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Microsoft NTLM

Windows Challenge/Response (NTLM) is the authentication protocol used on networks that include systems running the Windows operating system and on stand-alone systems.

The Microsoft Kerberos security package adds greater security than NTLM to systems on a network. Although Microsoft Kerberos is the protocol of choice, NTLM is still supported. NTLM must also be used for logon authentication on stand-alone systems. For more information about Kerberos, see Microsoft Kerberos.

NTLM credentials are based on data obtained during the interactive logon process and consist of a domain name, a user name, and a one-way hash of the user's password. NTLM uses an encrypted challenge/response protocol to authenticate a user without sending the user's password over the wire. Instead, the system requesting authentication must perform a calculation that proves it has access to the secured NTLM credentials.

Interactive NTLM authentication over a network typically involves two systems: a client system, where the user is requesting authentication, and a domain controller, where information related to the user's password is kept. Noninteractive authentication, which may be required to permit an already logged-on user to access a resource such as a server application, typically involves three systems: a client, a server, and a domain controller that does the authentication calculations on behalf of the server.

The following steps present an outline of NTLM noninteractive authentication. The first step provides the user's NTLM credentials and occurs only as part of the interactive authentication (logon) process.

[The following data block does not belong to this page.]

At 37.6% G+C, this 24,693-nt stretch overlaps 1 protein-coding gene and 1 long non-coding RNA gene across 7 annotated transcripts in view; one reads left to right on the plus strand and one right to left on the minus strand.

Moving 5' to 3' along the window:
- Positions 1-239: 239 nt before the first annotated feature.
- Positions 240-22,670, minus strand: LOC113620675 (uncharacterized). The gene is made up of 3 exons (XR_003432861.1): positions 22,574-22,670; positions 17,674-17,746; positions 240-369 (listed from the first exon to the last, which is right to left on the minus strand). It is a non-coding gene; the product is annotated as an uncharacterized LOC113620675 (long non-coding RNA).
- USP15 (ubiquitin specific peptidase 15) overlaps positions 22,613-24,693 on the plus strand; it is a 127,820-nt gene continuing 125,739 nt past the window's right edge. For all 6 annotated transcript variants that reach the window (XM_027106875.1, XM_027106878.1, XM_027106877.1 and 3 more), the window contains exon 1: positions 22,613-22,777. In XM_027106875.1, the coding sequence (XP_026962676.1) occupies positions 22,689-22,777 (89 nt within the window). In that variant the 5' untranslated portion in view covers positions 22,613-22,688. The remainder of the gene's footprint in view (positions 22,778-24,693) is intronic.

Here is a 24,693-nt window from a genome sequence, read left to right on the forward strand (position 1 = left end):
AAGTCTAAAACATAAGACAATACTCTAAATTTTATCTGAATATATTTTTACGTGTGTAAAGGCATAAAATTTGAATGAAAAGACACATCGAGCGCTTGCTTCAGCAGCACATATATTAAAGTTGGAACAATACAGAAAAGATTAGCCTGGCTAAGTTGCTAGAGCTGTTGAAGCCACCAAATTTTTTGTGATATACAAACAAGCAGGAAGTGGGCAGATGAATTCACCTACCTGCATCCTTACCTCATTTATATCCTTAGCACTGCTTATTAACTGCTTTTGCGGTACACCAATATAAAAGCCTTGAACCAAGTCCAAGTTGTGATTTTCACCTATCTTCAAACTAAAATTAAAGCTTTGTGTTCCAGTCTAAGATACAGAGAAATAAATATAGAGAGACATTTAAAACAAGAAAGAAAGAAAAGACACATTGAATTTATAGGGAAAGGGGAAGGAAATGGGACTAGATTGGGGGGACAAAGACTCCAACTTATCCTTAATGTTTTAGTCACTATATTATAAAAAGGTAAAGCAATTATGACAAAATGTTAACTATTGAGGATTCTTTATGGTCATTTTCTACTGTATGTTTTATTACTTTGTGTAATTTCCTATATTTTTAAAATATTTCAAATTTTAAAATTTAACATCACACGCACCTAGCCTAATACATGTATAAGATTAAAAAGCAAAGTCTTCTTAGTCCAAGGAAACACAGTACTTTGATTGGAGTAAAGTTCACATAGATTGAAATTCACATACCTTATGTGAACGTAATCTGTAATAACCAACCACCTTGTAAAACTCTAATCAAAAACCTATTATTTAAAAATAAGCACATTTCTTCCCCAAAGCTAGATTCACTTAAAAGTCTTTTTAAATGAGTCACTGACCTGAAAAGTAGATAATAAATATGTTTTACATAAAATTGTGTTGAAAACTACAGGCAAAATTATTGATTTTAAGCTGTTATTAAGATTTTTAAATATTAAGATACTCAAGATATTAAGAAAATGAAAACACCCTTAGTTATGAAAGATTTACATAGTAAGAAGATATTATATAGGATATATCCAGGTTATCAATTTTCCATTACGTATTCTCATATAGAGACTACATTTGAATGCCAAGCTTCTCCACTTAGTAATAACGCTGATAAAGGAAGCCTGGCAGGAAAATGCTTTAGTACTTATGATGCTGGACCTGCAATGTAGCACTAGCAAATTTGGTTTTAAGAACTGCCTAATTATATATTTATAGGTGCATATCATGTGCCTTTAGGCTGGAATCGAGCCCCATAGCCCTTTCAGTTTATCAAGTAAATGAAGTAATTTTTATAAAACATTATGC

1. (Interactive authentication only) A user accesses a client computer and provides a domain name, user name, and password. The client computes a cryptographic hash of the password and discards the actual password.
  2. The client sends the user name to the server (in plaintext).
  3. The server generates a 16-byte random number, called a challenge or nonce, and sends it to the client.
  4. The client encrypts this challenge with the hash of the user's password and returns the result to the server. This is called the response.
  5. The server sends the following three items to the domain controller:

    • User name
    • Challenge sent to the client
    • Response received from the client
  6. The domain controller uses the user name to retrieve the hash of the user's password from the Security Account Manager database. It uses this password hash to encrypt the challenge.
  7. The domain controller compares the encrypted challenge it computed (in step 6) to the response computed by the client (in step 4). If they are identical, authentication is successful.

Your application should not access the NTLM security package directly; instead, it should use the Negotiate security package. Negotiate allows your application to take advantage of more advanced security protocols if they are supported by the systems involved in the authentication. Currently, the Negotiate security package selects between Kerberos and NTLM. Negotiate selects Kerberos unless it cannot be used by one of the systems involved in the authentication.

 

 

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